Egypt’s annual inflation rate dropped to 2.4 percent in October 2019, marking the lowest annual inflation rate in recent records.
According to Central Agency for Public Mobilization and Statistics (CAPMAS), Egypt’s national statistics agency, the inflation rate plunged from 17.5 percent in October 2018 to 2.4 percent in October 2019.
The last time Egypt’s annual inflation rate was recorded at a similar low level was in 2001 and 2002, where inflation was recorded at 2.43 percent.
Since February 2019, the inflation rate has been steadily declining. In June, the inflation rate dropped from 13.2 percent to 8.9 percent. Meanwhile, in September, the inflation rate dropped from 6.7 percent to 4.3 percent.
According to CAPMAS, the lower inflation rate is primarily driven by a decline in food and beverage prices. Inflation had peaked in 2017, when it was recorded at an annual rate of 29.5 percent, rivaling high inflation rates recorded in the 1980s.
News of the low inflation rate comes months after CAPMAS released a report that revealed 32.5 percent of Egyptians are living below the poverty line – an increase of 4.7 percent from 2015. The increase in the recorded poverty rate has been attributed to Egypt’s economic reforms, which have seen the government cut and reduce state subsidies and devalue the Egyptian Pound.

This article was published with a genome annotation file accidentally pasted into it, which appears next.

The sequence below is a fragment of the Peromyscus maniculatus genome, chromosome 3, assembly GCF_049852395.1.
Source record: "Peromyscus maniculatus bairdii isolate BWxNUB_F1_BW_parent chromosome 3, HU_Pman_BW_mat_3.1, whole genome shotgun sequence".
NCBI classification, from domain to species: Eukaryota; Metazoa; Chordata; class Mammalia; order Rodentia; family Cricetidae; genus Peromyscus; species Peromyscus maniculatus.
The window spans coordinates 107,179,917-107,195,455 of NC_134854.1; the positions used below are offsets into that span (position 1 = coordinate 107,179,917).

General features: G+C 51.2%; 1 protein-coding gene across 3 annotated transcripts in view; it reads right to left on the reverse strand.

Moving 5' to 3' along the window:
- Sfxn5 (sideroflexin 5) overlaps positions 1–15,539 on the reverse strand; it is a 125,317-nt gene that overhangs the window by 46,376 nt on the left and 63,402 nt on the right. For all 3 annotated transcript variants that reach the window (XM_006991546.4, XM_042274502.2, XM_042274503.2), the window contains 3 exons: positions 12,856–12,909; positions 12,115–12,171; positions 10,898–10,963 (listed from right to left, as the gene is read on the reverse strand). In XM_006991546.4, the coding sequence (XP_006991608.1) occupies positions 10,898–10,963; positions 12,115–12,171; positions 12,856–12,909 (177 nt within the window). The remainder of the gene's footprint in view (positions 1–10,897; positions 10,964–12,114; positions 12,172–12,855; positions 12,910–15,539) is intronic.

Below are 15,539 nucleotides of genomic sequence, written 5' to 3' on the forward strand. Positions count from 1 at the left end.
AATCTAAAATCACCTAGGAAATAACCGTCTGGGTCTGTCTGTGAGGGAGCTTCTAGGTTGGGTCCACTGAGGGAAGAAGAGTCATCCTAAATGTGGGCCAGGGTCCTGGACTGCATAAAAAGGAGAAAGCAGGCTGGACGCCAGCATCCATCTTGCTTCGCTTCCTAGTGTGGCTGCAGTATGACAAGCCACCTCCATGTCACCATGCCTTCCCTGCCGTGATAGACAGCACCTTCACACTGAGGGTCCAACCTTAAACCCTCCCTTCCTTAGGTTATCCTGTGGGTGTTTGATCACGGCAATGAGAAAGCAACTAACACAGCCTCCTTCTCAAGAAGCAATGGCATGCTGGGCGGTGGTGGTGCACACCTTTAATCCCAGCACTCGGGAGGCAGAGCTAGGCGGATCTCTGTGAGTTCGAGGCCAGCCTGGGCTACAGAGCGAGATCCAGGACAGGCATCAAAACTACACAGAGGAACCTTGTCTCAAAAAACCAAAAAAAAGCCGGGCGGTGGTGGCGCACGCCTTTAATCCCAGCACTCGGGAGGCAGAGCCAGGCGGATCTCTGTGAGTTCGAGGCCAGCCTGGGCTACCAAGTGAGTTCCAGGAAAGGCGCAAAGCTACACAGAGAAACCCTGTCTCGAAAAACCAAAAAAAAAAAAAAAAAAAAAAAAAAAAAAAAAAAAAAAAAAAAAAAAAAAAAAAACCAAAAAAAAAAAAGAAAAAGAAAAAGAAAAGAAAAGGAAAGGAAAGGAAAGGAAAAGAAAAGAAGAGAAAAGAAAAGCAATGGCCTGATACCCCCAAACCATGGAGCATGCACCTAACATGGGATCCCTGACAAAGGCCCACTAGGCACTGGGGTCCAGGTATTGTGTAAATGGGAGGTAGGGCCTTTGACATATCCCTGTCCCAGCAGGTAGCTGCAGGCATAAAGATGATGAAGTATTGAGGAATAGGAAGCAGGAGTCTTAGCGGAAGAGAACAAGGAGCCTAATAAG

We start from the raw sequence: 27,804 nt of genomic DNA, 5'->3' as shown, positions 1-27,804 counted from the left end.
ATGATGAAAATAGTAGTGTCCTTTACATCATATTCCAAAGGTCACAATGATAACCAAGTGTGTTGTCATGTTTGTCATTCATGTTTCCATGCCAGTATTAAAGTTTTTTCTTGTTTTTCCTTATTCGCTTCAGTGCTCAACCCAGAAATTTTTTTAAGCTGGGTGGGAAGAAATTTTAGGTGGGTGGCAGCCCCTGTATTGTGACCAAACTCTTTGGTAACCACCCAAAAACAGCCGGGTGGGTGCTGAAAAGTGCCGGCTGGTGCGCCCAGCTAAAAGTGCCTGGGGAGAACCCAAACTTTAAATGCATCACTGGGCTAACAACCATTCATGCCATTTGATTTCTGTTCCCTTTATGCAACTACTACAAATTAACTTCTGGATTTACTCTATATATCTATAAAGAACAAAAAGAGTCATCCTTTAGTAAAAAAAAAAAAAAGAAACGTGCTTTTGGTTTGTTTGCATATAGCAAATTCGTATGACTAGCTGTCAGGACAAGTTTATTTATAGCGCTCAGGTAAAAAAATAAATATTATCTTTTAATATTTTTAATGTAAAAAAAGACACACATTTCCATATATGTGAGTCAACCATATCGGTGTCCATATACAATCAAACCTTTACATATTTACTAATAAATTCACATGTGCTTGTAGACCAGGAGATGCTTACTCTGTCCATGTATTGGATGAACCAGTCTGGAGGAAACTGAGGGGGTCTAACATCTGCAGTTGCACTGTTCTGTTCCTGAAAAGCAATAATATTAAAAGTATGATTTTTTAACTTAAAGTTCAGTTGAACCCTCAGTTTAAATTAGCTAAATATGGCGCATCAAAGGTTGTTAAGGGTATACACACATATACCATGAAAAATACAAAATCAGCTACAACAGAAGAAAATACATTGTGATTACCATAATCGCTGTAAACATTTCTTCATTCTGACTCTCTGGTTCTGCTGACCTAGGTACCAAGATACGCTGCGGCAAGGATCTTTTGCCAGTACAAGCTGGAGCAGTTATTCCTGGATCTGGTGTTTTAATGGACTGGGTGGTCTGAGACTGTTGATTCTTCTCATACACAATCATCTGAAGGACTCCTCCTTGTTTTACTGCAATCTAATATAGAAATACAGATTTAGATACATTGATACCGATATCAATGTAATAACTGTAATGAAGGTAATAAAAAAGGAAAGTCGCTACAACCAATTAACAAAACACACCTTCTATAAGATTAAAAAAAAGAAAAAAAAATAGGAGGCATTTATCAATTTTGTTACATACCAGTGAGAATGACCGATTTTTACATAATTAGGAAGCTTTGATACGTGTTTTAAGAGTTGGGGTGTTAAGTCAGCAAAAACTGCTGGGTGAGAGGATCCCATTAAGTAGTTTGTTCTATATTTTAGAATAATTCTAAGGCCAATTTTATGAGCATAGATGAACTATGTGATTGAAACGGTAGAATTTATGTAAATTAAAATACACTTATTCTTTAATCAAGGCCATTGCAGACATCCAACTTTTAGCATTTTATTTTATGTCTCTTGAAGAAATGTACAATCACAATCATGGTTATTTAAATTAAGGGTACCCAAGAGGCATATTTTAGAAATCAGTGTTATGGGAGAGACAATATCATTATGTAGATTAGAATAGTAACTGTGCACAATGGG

In recent months, the Egyptian Pound has increased in value against the U.S. Dollar, with the International Monetary Fund and the World Bank praising Egypt for what they believe are difficult but necessary measures. Nevertheless, critics have argued that sudden cuts in subsidies have meant Egypt’s disadvantaged segments of the population have had to shoulder the economic brunt more than others while the country reforms its economy.
Egypt’s government agencies, however, have repeatedly stressed that the short-term difficulties will be rewarded with long-term gains.